The past two decades have witnessed the emergence of a new debate among legal scholars, namely, the propriety of citing international and foreign law in United States courts. The opposing viewpoints have been labeled "nationalist" and "transnationalist," arising largely from a series of cases in the U.S. Supreme Court that invoked international standards to aid in interpretations of the Constitution (accompanied by several denunciatory dissents from Justice Scalia). Generally speaking, nationalists advocate a complete disavowal of the use of international law as even persuasive authority in this country’s courts, while transnationalists embrace international law as an unavoidable component of a global society. Nationalists fear that any citation to international law "undermines self-governance by giving incentives to interest groups, domestic and foreign to frame international and foreign law with a view toward influencing our domestic law." Transnationalists counter that, like early cases from the U.S. Supreme Court, an examination of other countries’ approaches to novel issues, and the resulting consequences, provides practical insight into our own interpretation of similar issues.And for those who may be concerned about the Texas angle on this topic, the report may be reassuring:
In more recent years, Texas courts tend to address foreign and international law in only three principal situations: (1) when interpreting an international treaty at issue; (2) when responding to death penalty appeals that invoke international human rights law (here, only to a limited extent); and (3) when deciding the choice of forum and the appropriate law to apply. Representative cases in each category demonstrate the way that the courts are directed to invoke foreign and international law.
One reason I was interested is the concern we keeping hearing about Sharia law, such as the discussion in an Adam Liptak piece in the New York Times from 2008, and another very recent article in the Times, which has reported a lot on this topic. The first of these articles mentions a 2003 case in the 2nd (Fort Worth) Court of Appeals in Texas, in which the parties signed an arbitration agreement that said any dispute would be sent to arbitration at the Texas Islamic Court. The COA analyzed the agreement under Texas arbitration law and said the agreement was enforceable. In another case, from 2008, the 14th (Houston) COA looked at an Islamic marriage certificate that a husband and wife had signed. The court analyzed it under Texas family law to determine if it was a valid prenuptual agreement and concluded it was not (because it was signed after the couple was legally married). (My thanks to Heather Holmes, staff attorney to Justice Phil Johnson, for helping me find these cases.) Not surprising results, and not really an avalanche of Sharia law in our courts.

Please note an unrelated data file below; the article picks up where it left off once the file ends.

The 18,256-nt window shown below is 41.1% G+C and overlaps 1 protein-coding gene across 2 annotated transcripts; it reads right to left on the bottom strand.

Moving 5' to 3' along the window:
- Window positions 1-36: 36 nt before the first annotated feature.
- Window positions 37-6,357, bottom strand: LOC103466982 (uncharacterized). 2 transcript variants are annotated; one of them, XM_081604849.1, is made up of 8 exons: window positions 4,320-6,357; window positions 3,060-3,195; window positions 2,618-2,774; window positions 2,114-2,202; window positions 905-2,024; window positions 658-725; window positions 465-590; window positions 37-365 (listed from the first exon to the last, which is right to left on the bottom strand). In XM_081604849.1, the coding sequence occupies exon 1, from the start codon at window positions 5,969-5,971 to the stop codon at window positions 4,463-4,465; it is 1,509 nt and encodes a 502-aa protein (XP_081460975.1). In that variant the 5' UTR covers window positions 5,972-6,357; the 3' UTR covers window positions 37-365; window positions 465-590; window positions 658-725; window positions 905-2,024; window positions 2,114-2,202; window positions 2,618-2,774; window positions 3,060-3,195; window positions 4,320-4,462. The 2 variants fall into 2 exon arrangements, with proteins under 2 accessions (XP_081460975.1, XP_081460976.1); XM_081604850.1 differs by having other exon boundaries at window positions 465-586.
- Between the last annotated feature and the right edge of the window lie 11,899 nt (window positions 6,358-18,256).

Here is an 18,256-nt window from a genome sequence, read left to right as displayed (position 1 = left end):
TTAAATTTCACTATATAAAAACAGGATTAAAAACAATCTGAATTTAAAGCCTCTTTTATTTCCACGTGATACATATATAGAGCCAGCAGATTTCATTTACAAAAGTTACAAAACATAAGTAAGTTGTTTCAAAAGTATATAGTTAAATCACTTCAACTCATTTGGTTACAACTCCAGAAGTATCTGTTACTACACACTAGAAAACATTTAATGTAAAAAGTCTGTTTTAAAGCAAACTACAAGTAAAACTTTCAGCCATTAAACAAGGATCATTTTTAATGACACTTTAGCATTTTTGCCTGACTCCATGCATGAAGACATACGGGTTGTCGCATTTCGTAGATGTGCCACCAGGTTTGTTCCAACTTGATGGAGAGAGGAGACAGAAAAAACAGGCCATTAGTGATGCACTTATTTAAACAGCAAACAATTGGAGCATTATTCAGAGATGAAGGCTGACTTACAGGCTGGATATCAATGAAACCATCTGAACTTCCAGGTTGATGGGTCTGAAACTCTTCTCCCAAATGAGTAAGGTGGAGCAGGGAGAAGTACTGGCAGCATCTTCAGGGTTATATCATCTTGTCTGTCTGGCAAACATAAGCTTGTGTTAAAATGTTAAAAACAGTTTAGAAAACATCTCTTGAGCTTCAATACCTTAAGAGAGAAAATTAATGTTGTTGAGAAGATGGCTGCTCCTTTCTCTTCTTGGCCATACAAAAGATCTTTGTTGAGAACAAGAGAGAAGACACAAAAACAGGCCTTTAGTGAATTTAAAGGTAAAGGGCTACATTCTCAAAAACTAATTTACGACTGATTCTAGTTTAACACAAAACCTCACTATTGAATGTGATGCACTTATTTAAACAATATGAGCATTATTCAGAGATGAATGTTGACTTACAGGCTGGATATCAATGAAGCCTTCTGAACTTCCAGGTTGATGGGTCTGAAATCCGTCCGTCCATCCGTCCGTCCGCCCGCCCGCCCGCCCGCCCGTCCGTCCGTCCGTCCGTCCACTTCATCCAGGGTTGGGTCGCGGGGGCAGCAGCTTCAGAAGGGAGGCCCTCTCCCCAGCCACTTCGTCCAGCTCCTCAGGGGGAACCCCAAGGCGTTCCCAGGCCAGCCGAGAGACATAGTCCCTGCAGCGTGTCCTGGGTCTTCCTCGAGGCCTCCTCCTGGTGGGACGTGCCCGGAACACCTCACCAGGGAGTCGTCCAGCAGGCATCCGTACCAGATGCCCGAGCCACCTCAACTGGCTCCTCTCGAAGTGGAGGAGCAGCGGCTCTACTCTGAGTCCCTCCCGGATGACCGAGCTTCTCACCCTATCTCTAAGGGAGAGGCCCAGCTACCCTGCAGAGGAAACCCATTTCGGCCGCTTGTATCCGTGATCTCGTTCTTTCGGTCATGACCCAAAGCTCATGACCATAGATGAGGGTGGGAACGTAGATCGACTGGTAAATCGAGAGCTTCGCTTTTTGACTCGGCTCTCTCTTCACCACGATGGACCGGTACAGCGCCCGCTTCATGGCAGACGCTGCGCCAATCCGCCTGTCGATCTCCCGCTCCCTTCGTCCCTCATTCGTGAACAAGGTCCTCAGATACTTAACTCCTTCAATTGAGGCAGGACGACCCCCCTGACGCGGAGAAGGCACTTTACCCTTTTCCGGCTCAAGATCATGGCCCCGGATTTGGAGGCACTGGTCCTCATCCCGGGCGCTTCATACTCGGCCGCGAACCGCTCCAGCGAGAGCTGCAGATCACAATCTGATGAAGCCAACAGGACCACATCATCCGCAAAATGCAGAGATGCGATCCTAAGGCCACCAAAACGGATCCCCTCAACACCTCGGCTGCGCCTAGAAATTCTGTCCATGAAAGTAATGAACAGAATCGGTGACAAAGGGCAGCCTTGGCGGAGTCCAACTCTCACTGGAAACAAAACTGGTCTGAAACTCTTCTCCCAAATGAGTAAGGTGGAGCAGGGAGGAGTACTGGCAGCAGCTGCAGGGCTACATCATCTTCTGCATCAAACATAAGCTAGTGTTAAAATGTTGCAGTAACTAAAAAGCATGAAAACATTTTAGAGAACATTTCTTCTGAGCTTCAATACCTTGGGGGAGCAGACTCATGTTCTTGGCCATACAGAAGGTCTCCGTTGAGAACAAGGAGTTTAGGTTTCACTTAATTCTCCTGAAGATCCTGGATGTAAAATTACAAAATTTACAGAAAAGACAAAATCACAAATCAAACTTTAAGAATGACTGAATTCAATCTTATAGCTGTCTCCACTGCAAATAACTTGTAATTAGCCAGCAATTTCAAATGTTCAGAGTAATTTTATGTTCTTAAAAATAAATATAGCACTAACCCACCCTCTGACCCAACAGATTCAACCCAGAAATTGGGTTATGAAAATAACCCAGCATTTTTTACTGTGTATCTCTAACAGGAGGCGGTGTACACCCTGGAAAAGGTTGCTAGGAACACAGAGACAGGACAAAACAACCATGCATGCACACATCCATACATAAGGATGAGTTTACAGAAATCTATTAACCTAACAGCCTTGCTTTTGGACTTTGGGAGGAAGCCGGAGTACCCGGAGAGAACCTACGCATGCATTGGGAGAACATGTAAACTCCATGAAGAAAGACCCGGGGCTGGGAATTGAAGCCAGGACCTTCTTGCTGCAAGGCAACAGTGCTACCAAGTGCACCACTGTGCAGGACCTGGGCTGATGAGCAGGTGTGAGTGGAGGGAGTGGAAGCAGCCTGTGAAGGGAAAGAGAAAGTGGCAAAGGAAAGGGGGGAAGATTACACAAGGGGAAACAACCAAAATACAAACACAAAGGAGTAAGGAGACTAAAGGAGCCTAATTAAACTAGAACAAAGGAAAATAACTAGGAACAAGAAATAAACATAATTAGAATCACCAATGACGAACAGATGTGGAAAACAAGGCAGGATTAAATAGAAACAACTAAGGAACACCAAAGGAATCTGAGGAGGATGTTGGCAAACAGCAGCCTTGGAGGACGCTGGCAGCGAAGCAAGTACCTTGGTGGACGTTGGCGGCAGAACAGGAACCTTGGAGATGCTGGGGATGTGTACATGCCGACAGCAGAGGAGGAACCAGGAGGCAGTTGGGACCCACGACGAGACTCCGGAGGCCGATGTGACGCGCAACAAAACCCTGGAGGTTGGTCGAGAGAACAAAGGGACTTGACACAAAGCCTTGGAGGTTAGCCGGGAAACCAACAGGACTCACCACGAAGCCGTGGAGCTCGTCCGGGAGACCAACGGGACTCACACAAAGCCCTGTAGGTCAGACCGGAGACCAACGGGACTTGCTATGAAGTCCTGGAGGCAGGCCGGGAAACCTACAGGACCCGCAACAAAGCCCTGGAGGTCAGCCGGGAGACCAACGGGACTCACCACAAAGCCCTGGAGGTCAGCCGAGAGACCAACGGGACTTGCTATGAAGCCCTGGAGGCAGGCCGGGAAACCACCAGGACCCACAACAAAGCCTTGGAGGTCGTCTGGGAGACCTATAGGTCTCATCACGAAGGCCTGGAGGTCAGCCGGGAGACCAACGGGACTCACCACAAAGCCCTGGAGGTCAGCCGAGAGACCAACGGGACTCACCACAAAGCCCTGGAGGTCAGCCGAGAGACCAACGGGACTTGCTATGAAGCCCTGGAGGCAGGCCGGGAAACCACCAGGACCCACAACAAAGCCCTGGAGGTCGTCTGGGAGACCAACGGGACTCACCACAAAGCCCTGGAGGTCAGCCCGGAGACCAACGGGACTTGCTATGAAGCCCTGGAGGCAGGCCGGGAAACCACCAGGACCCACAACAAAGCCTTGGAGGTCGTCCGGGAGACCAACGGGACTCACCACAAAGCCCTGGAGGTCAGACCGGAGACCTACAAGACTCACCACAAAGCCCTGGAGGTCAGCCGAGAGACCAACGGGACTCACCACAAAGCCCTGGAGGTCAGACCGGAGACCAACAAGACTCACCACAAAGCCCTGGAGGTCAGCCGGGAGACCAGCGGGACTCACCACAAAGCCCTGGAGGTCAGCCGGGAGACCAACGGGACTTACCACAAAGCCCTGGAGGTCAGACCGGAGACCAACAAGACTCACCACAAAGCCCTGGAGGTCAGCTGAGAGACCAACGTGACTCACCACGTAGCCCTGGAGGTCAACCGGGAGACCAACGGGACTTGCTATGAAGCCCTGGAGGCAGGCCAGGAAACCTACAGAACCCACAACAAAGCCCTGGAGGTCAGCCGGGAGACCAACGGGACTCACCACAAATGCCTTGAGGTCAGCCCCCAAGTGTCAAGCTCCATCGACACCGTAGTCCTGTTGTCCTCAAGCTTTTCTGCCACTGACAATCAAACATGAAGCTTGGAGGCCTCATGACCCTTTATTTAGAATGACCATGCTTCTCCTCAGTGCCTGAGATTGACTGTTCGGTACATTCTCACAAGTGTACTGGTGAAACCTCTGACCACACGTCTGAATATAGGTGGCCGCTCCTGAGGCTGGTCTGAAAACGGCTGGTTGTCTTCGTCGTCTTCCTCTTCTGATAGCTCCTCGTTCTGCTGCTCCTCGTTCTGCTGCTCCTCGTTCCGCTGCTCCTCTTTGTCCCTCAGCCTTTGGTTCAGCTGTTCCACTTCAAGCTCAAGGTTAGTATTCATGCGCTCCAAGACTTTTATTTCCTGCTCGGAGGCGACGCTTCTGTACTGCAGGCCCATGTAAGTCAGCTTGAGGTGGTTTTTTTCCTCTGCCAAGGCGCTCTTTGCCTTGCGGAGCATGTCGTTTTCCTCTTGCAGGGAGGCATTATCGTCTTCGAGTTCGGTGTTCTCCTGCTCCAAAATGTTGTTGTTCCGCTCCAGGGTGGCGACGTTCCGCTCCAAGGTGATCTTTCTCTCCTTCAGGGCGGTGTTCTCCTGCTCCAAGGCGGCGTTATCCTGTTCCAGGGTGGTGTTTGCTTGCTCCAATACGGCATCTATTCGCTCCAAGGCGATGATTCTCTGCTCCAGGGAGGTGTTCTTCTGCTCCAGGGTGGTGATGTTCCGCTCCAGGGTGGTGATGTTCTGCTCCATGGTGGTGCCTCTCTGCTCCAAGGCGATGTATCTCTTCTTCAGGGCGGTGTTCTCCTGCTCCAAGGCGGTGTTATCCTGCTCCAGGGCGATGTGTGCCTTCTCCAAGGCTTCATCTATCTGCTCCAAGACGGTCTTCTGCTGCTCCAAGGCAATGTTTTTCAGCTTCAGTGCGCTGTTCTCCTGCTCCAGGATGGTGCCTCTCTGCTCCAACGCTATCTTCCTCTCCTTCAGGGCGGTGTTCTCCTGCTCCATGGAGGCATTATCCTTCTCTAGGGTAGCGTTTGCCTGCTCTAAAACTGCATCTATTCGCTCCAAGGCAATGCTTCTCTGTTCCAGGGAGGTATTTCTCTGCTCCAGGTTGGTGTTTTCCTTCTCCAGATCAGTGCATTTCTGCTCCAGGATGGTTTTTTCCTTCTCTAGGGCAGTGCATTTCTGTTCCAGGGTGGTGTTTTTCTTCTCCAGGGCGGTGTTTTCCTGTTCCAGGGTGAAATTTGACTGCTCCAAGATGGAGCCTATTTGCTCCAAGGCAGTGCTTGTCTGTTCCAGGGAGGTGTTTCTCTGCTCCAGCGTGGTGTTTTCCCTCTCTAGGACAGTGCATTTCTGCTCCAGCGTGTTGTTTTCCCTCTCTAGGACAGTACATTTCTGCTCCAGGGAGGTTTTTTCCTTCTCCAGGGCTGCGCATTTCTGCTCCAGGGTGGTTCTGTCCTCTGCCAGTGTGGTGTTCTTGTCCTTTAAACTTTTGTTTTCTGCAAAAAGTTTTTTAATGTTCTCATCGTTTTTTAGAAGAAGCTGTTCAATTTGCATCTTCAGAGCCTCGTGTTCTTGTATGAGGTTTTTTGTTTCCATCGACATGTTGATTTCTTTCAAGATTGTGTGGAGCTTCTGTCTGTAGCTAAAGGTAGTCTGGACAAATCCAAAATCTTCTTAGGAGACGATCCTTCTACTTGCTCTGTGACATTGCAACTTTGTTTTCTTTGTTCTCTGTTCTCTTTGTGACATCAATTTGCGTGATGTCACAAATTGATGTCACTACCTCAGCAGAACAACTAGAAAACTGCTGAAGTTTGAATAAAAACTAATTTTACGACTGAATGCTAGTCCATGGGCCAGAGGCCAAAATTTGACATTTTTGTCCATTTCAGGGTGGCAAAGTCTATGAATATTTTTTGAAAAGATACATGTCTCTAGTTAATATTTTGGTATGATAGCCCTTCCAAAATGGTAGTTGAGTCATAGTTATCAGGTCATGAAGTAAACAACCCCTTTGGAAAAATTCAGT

Addendum: Information on Sharia law bans from Gavel to Gavel, National Center for State Courts:
List and chart of 22 states with 49 active bills in 2011
General overview of 2010 efforts